Egypt: A vindication for liberal interventionism?

Liberal Democrat blogger Daniel Furr looks at whether the Blair/Bush doctrine of liberal interventionism has been vindicated by the revolutions sweeping the Middle East.

Following the amazing events in Egypt and Tunisia since the turn of the year, the whole Middle East has witnessed unprecedented scenes – with protesters prepared to die for freedom:

In Libya the death toll from protests against the despotic regime of Colonel Gadaffi has risen to 84; in Bahrain, four protesters were killed on Thursday and at least 50 wounded on Friday; in Yemen, at least five people have been killed; in Iran, a student was killed on Monday; and there have been widespread clashes in Jordan

Liberal Democrat blogger Daniel Furr looks at whether the Blair/Bush doctrine of liberal interventionism has been vindicated by the aforementioned revolutions


A dictator has fallen in Egypt, people power has proven to be irresistible across the Arab world. The actions of the Tunisian public – what seemed an innocent event – have created a machine of liberty and freedom, inspiring many to revolt and protest against the state. The international community refused to ignore the aspirations and have shown solidarity with the Arab people.

President Obama, the most vocal, applied crippling pressure to Hosni Mubarak to stand down and release his dictatorial power over Egypt. The British government played its part, threatening to downgrade diplomatic ties – if Mubarak refused to abdicate the Office of President. Ironically, both Mr Cameron and Mr Obama found liberal interventionism to be execrable and incompatible, yet these two Western leaders unconsciously embraced the Bush and Blair doctrine.

One has never been afraid, to state publicly, that one supported the liberation of Iraq. Even though my loyalties are to the Liberal Democrats (who think the war was illegal) I always admired liberal interventionism and the merits behind it. This blog has also stated its opposition to the war, describing it as:

“…the most regressive policy of the [last] decade… the policy is, in the view of Left Foot Forward, the worst of the decade.”

However, I feel that the international community should not downgrade the desire for freedom, just to appease dictators and authoritarian regimes. If the people desired for change, we had a moral right to ensure that change came about. I was not, however, morally blinded and ignorant towards the aftermath of Iraq – it was truly shocking.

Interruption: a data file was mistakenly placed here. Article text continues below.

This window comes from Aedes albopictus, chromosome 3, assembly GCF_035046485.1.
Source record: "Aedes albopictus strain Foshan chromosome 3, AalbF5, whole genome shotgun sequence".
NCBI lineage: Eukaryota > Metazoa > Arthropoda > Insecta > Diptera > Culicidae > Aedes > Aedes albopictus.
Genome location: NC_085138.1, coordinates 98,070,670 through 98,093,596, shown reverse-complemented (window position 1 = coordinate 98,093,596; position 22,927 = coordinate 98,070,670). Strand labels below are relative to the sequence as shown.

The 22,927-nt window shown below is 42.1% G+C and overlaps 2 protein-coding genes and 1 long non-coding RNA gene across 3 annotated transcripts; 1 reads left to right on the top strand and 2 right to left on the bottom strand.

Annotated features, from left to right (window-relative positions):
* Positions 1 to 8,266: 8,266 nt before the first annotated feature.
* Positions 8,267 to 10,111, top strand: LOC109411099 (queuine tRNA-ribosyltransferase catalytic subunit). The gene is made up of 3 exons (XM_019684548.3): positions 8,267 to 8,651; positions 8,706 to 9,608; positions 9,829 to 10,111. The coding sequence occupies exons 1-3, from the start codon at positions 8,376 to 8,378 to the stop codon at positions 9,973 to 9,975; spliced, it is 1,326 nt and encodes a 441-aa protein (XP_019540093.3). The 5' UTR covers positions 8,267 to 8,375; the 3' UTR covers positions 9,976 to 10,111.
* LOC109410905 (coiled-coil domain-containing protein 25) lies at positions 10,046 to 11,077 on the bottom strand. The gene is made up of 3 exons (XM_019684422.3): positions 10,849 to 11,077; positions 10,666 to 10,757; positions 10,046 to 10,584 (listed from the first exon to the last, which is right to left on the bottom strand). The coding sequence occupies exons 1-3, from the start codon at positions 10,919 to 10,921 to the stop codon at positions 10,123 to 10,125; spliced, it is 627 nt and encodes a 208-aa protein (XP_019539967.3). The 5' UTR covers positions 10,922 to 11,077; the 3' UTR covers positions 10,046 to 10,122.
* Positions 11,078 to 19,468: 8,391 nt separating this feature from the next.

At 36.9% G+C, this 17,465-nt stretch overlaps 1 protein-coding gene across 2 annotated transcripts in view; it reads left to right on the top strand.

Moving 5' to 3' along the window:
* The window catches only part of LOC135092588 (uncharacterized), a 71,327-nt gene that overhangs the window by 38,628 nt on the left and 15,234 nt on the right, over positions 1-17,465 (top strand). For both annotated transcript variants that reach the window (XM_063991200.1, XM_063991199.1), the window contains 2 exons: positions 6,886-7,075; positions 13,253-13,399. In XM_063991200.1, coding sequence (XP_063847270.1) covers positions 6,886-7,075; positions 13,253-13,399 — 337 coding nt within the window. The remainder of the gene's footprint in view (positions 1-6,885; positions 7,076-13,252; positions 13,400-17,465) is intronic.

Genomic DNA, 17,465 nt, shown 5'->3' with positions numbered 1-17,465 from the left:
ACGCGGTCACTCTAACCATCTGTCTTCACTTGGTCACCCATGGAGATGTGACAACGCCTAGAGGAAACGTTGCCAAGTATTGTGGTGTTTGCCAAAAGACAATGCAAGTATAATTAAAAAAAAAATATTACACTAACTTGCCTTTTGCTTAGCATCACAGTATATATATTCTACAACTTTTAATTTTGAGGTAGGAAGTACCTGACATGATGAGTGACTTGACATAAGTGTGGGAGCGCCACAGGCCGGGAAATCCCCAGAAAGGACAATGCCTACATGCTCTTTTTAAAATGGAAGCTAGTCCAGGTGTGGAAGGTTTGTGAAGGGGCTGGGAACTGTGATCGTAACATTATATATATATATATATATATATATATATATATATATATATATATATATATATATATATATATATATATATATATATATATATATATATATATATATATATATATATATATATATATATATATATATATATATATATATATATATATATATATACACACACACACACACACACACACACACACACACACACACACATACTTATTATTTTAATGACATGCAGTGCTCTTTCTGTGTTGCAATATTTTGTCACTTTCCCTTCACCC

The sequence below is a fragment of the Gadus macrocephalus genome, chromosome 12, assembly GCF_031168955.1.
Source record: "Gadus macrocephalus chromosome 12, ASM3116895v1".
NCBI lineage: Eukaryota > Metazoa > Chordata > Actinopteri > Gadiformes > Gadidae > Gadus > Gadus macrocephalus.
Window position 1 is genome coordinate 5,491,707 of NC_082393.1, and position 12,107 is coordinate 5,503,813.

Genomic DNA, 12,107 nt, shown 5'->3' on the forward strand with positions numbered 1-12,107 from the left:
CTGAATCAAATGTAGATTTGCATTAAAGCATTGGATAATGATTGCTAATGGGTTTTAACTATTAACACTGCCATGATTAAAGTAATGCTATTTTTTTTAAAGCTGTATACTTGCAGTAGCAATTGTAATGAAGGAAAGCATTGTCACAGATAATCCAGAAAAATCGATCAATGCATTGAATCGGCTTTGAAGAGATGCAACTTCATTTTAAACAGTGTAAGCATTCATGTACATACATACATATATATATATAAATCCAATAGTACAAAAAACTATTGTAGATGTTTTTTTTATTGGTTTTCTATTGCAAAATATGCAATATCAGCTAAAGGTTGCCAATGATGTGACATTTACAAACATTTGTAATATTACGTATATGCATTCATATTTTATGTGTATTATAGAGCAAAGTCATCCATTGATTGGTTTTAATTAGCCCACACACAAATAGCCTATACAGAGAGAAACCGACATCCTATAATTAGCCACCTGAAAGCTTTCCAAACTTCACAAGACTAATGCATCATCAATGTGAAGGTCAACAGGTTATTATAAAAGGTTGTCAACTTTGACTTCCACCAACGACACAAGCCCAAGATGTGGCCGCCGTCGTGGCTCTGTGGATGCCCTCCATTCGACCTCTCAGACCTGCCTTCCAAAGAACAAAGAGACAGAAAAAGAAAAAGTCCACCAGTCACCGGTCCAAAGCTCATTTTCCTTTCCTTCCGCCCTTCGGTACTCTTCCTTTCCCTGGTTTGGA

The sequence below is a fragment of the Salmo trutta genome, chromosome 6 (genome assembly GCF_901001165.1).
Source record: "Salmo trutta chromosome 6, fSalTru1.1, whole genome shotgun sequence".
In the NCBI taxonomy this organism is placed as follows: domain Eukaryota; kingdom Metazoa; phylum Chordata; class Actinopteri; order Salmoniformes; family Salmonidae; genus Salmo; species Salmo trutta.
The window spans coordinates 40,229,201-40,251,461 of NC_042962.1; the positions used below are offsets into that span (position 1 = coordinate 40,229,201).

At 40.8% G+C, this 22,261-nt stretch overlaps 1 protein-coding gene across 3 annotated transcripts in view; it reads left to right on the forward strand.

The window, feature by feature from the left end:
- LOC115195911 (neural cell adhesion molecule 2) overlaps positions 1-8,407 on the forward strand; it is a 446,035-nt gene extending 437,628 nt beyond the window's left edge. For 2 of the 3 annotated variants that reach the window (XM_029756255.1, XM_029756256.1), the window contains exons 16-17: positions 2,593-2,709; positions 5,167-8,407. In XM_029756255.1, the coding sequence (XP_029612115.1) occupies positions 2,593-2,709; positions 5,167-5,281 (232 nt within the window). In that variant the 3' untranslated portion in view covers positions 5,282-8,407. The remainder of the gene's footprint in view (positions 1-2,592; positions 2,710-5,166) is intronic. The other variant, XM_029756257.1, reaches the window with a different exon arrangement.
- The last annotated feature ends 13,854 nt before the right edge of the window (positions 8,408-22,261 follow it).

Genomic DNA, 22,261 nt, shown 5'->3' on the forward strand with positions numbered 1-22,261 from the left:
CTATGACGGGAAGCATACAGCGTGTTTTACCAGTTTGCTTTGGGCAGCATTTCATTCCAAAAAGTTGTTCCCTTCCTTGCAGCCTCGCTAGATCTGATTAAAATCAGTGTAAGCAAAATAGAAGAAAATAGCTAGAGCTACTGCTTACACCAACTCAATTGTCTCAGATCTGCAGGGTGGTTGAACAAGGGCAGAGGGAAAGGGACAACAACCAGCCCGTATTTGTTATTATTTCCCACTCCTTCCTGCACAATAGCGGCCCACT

The Iraqi people were denied an opportunity to shape their own country, a truly organic and rich natural construction of civilian government. Sadly, influence from Washington and, to an extent, London self imposed a system of choice upon the citizen.

Secondly, Washington was too quick to seek an international solution immediately by introducing sanctions and issuing threats of military action. The outcome was already predetermined and was only a matter of time before the invasion. However, regarding Egypt, the new American administration have been rather patient and allowing the people to be the main driving force for change.

The international community would only intervene if Mubarak refused to go, or the military turned to belligerent actions to deal with the protesters. In other words, we have finally seen the true development of the manifesto laid out in Mr Blair’s infamous Chicago speech. We are, finally, starting to advocate liberal democracy and encouraging support towards those who oppose overt totalitarian and hostile regimes. What Mr Blair always envisaged.

Mr Blair himself believed the removal of Saddam would become a catalyst, a beacon, to encourage the spread of democracy across the Middle East. Once the main reactionary in the region was removed, then other authoritarian regimes would either fall or resort to democratic reforms. Even though we are heading for the seventh anniversary of the Iraq war, I believe we are being vindicated by the revolution in Egypt and the lesson from Iraq helped us to advocate intervention on a more pragmatic and realistic option – people power was the main ingredient. Not foreign military.

Democracy is the greatest form of government man has truly devised and a unique gift that all of humanity should experience. The neoconservative hawks of the previous Bush administration did, grotesquely, hijack the merits of Mr Blair’s Chicago speech but the former prime minister’s vision has been taken up by the people of Egypt.

If the people cried out for democracy, then we should hear their calls and give them a voice within the international community; then using diplomatic means and international institutions, we should protect their aspiration and apply pressure to bring about the goals, which the revolution aspires for.

That is true liberal interventionism and how Egypt brought down a dictator.

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18 Responses to “Egypt: A vindication for liberal interventionism?”

  1. Ben Lyons